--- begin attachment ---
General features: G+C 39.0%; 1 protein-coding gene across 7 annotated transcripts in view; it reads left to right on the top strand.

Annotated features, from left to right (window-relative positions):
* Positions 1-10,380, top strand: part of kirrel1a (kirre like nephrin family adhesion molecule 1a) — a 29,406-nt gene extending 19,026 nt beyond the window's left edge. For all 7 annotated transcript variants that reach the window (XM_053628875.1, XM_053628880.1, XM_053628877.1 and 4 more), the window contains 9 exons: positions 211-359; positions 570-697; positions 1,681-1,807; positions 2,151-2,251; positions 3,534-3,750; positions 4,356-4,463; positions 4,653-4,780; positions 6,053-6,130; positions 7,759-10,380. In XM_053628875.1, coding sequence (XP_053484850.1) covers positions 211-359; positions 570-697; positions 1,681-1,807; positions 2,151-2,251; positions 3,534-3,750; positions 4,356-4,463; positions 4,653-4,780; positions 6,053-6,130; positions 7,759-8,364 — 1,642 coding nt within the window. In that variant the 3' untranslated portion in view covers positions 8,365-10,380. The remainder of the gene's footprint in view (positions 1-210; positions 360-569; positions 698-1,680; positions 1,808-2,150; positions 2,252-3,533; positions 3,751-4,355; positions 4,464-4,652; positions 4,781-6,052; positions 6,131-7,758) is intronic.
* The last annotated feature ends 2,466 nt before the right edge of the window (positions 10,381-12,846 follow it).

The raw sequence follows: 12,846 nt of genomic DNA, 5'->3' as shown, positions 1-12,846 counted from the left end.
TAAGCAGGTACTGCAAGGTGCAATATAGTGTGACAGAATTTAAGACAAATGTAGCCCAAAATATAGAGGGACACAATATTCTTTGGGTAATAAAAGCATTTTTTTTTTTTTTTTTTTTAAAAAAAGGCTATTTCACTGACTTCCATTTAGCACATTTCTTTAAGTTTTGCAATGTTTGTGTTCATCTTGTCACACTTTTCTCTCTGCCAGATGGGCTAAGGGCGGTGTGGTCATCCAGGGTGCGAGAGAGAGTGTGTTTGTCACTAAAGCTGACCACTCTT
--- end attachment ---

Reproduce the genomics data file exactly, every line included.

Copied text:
General features: G+C 39.0%; 1 protein-coding gene across 7 annotated transcripts in view; it reads left to right on the top strand.

Annotated features, from left to right (window-relative positions):
* Positions 1-10,380, top strand: part of kirrel1a (kirre like nephrin family adhesion molecule 1a) — a 29,406-nt gene extending 19,026 nt beyond the window's left edge. For all 7 annotated transcript variants that reach the window (XM_053628875.1, XM_053628880.1, XM_053628877.1 and 4 more), the window contains 9 exons: positions 211-359; positions 570-697; positions 1,681-1,807; positions 2,151-2,251; positions 3,534-3,750; positions 4,356-4,463; positions 4,653-4,780; positions 6,053-6,130; positions 7,759-10,380. In XM_053628875.1, coding sequence (XP_053484850.1) covers positions 211-359; positions 570-697; positions 1,681-1,807; positions 2,151-2,251; positions 3,534-3,750; positions 4,356-4,463; positions 4,653-4,780; positions 6,053-6,130; positions 7,759-8,364 — 1,642 coding nt within the window. In that variant the 3' untranslated portion in view covers positions 8,365-10,380. The remainder of the gene's footprint in view (positions 1-210; positions 360-569; positions 698-1,680; positions 1,808-2,150; positions 2,252-3,533; positions 3,751-4,355; positions 4,464-4,652; positions 4,781-6,052; positions 6,131-7,758) is intronic.
* The last annotated feature ends 2,466 nt before the right edge of the window (positions 10,381-12,846 follow it).

The raw sequence follows: 12,846 nt of genomic DNA, 5'->3' as shown, positions 1-12,846 counted from the left end.
TAAGCAGGTACTGCAAGGTGCAATATAGTGTGACAGAATTTAAGACAAATGTAGCCCAAAATATAGAGGGACACAATATTCTTTGGGTAATAAAAGCATTTTTTTTTTTTTTTTTTTTAAAAAAAGGCTATTTCACTGACTTCCATTTAGCACATTTCTTTAAGTTTTGCAATGTTTGTGTTCATCTTGTCACACTTTTCTCTCTGCCAGATGGGCTAAGGGCGGTGTGGTCATCCAGGGTGCGAGAGAGAGTGTGTTTGTCACTAAAGCTGACCACTCTT